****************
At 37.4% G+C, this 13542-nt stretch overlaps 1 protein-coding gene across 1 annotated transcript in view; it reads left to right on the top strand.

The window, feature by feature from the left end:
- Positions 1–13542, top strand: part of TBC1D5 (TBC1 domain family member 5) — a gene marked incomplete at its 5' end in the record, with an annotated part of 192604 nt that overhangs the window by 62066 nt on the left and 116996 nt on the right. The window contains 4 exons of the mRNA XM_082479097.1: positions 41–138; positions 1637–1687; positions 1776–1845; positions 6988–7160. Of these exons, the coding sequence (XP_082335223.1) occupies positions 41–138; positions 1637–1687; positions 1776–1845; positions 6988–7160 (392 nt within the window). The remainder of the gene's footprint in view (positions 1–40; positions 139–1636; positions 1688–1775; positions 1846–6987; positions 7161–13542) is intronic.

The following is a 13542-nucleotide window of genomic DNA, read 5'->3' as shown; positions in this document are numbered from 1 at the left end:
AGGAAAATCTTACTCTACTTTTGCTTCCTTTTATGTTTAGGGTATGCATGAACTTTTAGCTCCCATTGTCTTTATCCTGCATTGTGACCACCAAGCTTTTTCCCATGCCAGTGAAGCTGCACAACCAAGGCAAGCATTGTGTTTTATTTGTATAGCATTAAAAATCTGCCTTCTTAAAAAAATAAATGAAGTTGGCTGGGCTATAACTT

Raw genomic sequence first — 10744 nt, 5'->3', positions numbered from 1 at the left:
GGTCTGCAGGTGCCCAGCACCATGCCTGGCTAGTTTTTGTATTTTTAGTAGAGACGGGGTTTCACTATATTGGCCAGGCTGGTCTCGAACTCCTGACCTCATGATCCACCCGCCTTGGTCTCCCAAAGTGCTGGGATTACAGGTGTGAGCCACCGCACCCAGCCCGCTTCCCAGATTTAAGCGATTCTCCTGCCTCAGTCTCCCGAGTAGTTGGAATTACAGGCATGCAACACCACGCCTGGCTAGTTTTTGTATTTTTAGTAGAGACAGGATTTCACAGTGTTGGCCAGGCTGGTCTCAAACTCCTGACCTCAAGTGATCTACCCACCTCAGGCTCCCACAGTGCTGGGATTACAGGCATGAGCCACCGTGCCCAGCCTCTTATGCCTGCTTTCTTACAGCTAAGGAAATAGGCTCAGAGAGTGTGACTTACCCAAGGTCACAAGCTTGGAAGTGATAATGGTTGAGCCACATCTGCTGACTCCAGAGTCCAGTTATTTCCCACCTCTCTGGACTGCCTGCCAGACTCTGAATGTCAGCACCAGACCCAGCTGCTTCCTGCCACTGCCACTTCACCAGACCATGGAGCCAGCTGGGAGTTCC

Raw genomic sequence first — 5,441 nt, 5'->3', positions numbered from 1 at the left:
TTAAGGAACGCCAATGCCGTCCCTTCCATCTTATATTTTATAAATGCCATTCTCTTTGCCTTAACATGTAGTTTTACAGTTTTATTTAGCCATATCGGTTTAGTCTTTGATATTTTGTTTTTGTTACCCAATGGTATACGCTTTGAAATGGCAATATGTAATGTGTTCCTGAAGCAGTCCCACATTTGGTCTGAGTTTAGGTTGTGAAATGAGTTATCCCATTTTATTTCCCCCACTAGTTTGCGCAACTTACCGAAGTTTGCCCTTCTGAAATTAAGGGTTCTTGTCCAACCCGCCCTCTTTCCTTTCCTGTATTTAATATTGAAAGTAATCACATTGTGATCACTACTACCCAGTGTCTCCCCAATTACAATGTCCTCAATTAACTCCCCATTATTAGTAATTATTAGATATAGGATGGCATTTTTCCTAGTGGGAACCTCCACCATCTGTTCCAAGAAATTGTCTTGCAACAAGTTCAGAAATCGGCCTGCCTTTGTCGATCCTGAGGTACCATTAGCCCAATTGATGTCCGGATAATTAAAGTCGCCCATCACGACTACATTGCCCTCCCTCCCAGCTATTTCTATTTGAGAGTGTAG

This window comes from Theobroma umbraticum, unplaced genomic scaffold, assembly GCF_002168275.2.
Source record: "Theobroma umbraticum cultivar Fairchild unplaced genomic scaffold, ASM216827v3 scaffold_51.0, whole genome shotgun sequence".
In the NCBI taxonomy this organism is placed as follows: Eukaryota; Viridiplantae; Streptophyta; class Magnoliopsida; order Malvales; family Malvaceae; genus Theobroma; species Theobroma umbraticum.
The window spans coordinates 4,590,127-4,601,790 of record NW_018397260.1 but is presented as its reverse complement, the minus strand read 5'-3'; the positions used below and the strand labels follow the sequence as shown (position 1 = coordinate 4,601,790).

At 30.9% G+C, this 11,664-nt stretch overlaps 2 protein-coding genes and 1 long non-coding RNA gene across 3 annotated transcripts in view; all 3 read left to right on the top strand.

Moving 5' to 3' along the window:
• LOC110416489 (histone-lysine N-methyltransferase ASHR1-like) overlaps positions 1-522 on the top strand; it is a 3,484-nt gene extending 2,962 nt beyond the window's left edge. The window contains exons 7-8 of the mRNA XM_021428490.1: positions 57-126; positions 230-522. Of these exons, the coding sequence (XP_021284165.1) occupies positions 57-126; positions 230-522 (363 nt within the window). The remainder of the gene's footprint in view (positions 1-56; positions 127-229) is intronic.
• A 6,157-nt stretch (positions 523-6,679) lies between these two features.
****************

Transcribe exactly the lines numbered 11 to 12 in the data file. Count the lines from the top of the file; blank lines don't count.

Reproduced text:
Source record: "Theobroma umbraticum cultivar Fairchild unplaced genomic scaffold, ASM216827v3 scaffold_51.0, whole genome shotgun sequence".
In the NCBI taxonomy this organism is placed as follows: Eukaryota; Viridiplantae; Streptophyta; class Magnoliopsida; order Malvales; family Malvaceae; genus Theobroma; species Theobroma umbraticum.